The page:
Post-natal depression: Definition, clinical features, risk factors, and effects
Post-partum period has been associated with mood disturbances since Hippocrates’ times . It is reported that PND started being officially used in psychiatric manuals in 1994 . It was “officially objectified” in the 1950s . PND was given some “diagnostic criteria” at that time as practitioners began to notice that some women, after giving birth, would experience a psychological pattern with depressive characteristics.
In the earlier days, science was trying to understand PND in the context of causes. These varied from the socio-economic background of the individual to unplanned pregnancy . In more recent years, clinicians have gained a better understanding of PND. They give emphasis to the combination of risk factors rather than single causes . Risk factors can vary from low socio-economic background, family history of depression or personal history of mental health issues, low social support, smoking habits, sexuality issues, and immigration issues .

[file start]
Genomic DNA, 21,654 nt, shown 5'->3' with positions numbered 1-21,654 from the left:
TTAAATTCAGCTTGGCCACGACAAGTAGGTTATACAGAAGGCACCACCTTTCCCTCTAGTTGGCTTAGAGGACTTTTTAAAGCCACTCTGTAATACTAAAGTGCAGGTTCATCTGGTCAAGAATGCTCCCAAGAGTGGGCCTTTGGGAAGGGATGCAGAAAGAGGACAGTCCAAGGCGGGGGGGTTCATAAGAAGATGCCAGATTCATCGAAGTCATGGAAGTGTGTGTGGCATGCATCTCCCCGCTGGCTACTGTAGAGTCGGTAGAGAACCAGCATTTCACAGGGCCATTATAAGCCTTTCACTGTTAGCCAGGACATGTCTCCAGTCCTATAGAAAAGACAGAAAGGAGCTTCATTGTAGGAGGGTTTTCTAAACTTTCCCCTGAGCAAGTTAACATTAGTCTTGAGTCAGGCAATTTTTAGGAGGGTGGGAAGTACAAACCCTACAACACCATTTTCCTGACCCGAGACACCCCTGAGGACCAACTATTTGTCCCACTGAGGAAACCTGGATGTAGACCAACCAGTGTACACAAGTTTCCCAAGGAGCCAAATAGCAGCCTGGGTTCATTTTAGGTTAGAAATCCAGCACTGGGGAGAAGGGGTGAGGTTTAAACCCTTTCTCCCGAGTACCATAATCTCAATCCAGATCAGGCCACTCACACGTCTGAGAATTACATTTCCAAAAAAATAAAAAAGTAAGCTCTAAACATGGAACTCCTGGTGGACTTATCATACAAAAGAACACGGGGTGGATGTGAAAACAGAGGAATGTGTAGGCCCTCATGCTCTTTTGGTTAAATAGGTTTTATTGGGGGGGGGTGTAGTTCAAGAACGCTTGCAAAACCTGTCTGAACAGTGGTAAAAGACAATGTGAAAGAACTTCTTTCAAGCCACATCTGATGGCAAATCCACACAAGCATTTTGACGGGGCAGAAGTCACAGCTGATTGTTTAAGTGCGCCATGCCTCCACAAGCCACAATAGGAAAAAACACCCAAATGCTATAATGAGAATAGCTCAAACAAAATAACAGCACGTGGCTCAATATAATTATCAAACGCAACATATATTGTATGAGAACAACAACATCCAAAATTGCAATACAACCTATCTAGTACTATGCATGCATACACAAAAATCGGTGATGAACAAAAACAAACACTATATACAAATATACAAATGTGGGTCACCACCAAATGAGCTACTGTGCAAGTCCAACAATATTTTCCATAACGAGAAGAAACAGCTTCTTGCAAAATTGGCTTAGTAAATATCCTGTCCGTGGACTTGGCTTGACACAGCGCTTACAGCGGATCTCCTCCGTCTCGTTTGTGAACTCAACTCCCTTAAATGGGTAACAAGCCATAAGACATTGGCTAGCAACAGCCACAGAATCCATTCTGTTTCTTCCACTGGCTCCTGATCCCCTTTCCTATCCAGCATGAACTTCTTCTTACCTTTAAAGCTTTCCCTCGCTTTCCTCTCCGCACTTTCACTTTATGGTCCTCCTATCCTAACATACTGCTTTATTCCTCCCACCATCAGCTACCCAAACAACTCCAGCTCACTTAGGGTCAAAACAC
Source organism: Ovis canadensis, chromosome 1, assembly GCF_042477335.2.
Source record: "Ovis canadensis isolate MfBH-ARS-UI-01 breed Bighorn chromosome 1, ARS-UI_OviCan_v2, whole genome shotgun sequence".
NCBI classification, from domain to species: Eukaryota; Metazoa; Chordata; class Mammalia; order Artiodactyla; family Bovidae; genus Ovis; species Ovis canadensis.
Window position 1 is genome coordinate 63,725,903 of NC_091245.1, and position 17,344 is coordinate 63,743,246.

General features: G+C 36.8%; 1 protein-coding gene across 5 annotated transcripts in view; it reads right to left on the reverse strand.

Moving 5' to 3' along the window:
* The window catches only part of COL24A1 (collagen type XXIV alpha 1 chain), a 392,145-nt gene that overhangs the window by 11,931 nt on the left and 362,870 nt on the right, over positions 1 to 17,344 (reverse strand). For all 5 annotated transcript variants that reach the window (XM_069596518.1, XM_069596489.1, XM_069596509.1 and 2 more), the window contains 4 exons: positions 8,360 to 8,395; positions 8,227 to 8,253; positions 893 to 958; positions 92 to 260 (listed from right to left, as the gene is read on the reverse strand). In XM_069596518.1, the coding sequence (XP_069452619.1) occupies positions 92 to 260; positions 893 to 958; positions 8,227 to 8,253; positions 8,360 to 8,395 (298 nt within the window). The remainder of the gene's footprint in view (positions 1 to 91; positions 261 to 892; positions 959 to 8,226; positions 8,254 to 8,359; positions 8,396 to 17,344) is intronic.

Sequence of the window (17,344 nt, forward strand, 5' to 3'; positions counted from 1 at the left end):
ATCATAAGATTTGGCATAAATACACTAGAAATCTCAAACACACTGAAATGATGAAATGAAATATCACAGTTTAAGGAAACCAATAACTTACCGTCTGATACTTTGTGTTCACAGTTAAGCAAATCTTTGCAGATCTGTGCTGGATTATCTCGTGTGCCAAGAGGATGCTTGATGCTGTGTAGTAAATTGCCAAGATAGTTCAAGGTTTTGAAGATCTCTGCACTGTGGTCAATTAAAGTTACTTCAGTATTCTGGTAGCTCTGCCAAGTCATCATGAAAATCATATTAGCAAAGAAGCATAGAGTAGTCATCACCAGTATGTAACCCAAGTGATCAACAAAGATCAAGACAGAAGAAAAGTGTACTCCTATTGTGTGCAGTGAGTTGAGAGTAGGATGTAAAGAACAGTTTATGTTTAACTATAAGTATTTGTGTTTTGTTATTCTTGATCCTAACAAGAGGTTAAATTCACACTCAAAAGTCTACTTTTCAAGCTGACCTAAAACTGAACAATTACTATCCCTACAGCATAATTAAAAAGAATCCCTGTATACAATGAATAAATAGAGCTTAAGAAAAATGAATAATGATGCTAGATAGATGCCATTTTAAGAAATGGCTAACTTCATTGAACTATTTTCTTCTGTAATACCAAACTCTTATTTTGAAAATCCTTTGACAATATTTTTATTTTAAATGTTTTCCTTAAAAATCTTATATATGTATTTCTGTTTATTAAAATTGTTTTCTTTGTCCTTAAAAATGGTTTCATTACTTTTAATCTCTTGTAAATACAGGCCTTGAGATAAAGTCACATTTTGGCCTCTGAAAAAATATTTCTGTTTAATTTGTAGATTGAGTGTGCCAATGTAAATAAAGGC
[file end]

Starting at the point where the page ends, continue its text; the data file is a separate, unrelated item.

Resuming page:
The Diagnostic and Statistical Manual of Mental Disorders - fourth edition (DSM-IV)  initially linked PND with major depression with post-partum onset within 4 weeks of birth. However, a study for the treatment of PND  highlights the variations amongst studies which define the onset of PND, from the first month up to the end of the first year following the infant’s birth.